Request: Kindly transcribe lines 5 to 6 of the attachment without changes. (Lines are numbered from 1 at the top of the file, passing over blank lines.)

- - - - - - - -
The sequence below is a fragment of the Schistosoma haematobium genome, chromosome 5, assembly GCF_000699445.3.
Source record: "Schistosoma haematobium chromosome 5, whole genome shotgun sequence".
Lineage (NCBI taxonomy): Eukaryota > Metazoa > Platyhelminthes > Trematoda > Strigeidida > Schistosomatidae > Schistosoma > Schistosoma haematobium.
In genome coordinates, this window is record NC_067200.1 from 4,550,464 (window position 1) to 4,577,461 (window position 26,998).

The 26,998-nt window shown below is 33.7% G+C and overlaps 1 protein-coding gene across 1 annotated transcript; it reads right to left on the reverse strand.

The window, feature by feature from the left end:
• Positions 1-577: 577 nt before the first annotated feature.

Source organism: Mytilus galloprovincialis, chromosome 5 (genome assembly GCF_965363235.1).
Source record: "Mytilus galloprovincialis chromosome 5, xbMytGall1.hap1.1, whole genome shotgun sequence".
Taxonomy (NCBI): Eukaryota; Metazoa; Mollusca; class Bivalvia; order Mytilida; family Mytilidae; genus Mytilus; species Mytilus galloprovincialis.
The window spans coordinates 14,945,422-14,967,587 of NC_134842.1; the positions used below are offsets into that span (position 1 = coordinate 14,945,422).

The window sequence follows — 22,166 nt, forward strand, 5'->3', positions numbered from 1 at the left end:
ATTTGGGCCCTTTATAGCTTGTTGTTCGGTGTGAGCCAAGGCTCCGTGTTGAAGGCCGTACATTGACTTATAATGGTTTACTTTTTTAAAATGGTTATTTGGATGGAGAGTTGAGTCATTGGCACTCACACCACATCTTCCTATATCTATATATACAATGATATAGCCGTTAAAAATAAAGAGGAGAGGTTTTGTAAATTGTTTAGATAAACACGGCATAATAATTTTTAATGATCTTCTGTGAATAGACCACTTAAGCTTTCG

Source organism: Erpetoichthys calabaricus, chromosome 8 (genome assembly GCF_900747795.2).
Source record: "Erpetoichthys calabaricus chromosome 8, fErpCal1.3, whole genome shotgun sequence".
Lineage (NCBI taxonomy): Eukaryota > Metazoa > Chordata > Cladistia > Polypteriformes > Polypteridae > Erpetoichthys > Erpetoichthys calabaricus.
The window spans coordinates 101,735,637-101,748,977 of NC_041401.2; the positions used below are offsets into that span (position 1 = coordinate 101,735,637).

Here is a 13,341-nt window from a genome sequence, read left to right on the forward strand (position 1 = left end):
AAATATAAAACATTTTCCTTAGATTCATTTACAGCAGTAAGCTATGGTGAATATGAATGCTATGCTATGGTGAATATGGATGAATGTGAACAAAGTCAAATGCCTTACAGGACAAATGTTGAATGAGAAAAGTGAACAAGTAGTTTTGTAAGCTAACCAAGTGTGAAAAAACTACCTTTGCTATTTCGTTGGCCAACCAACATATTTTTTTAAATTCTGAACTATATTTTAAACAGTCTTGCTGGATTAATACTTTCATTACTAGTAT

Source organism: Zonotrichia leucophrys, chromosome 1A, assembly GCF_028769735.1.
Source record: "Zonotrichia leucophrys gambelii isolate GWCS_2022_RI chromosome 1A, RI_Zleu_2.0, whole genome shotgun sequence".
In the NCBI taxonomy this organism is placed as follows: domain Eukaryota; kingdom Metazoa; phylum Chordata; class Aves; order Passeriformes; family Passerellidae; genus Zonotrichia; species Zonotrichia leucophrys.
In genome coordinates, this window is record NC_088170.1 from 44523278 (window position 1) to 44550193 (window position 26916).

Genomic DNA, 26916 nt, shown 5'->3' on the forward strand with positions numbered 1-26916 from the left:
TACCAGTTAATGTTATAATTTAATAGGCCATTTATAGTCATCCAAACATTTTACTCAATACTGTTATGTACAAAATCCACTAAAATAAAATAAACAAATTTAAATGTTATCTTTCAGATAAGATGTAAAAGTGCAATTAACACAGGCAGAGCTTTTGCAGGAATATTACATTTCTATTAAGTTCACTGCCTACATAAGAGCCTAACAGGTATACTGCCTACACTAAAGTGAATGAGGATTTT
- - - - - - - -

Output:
The 26,998-nt window shown below is 33.7% G+C and overlaps 1 protein-coding gene across 1 annotated transcript; it reads right to left on the reverse strand.

The window, feature by feature from the left end: